Recent data shows that homeowners are getting ahead of the curve earlier and listing their properties earlier in the year than in previous years.[IMAGE]
A report by ""Realtor.com"":http://www.realtor.com/ shows that listing inventories increased by 1.15 percent month-over-month, and houses stayed on the market for an average of 98 days, down 9.26 percent month-over-month. List prices also increased on a monthly basis, rising to $189,900.
""As we enter the busiest time of the year for home buyers and sellers, our latest housing trend data shows just how competitive the market is with a significant national housing recovery well underway,"" Steve Berkowitz, CEO [COLUMN_BREAK]
of ""Move, Inc."":http://www.move.com/?source=web, said in a statement. ""Looking ahead, we can expect the amount of inventory to increase this spring along with higher list prices as sellers become more comfortable with the market conditions.""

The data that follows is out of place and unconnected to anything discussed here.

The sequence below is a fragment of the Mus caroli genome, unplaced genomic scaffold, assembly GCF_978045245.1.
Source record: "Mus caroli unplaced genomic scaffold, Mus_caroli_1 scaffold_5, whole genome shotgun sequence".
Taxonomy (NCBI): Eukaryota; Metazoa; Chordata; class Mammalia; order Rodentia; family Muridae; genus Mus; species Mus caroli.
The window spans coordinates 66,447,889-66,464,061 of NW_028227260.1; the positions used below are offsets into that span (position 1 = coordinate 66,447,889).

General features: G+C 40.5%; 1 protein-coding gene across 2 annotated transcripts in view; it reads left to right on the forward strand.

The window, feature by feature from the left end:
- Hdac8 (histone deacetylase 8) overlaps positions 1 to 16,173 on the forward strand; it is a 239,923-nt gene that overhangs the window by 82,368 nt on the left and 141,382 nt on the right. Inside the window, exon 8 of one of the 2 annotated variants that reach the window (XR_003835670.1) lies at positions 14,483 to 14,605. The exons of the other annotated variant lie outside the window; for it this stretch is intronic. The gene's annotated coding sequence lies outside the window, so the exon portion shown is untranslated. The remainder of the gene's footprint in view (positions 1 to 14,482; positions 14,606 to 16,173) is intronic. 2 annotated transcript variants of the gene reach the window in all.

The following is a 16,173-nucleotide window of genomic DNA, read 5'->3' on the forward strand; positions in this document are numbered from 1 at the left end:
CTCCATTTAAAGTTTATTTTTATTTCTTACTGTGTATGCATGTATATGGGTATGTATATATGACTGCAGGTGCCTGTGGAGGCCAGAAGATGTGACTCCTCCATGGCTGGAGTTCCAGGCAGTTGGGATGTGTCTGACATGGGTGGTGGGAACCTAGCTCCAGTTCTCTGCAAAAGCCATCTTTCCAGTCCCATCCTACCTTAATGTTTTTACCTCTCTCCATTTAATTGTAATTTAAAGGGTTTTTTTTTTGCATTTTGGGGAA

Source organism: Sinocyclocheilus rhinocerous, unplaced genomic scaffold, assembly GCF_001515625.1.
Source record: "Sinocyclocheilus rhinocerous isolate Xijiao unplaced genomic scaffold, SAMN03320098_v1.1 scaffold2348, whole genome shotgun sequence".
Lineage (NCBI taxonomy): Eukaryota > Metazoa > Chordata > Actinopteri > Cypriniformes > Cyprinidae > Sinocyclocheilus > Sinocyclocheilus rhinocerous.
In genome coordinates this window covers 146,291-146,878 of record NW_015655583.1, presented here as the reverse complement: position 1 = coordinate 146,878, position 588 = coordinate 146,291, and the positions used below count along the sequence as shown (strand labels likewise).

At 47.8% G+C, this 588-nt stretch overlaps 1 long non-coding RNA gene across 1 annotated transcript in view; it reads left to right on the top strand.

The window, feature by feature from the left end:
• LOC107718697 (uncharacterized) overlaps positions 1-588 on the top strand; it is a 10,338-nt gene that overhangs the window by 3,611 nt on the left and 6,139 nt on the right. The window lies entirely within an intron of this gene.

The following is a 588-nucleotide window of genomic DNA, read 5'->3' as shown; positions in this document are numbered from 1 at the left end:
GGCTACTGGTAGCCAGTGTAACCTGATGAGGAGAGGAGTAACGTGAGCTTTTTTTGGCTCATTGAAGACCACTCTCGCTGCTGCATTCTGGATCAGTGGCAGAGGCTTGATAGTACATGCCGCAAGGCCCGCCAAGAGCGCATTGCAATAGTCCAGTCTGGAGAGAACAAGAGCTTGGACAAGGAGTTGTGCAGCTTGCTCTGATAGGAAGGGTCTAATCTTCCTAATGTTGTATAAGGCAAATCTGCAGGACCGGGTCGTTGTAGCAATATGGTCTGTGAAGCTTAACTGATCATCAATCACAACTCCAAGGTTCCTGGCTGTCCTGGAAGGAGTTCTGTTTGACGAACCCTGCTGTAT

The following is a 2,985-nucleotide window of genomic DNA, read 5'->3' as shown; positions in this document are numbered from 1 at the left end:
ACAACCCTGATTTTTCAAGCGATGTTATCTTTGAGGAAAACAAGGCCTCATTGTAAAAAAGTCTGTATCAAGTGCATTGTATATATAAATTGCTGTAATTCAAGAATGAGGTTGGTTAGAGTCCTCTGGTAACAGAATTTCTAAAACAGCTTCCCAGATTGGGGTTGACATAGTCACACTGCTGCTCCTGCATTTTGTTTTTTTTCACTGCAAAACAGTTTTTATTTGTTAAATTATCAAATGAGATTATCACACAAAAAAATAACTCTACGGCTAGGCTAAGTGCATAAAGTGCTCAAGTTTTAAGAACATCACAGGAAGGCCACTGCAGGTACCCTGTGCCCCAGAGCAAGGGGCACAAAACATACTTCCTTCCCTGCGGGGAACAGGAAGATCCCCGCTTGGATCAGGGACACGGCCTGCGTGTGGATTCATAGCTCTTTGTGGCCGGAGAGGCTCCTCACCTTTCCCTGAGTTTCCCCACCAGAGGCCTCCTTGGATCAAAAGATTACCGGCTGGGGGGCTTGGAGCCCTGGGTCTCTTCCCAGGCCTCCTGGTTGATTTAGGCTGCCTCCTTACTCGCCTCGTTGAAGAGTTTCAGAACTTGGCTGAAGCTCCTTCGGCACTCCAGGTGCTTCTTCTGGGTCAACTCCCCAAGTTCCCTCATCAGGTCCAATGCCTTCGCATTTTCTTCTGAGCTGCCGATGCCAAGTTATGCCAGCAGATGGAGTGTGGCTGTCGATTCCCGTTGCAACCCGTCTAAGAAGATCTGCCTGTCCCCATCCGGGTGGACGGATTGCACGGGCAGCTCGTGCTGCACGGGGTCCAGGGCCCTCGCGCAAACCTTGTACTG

This recent spate of news indicates to some that some home sellers are becoming less reluctant about venturing into the market and are taking early advantage of the recent uptick in housing prices. This positive swing coupled with the consistent, gradual downward trend of annual inventory levels--which decreased by 15.97 percent over the last two years--is giving sellers more motivation to strike while the iron is warming.
Nationally, the median list price also rose by 1.55 percent during the month of February and 1.01 percent annually, while the median age of inventory dropped in nearly all of the 146 Realtor.com tracks.
California showed the biggest decreases, with year-over-year declines in their for-sale inventories. Declines averaged 48 percent in Sacramento, Stockton, Oakland, San Jose, Orange County, Los Angeles, Seattle, San Francisco, Riverside, and Ventura. Cities in coastal areas stayed on the market longer, according to the report, with Seattle and Denver posting record-low inventory median ages.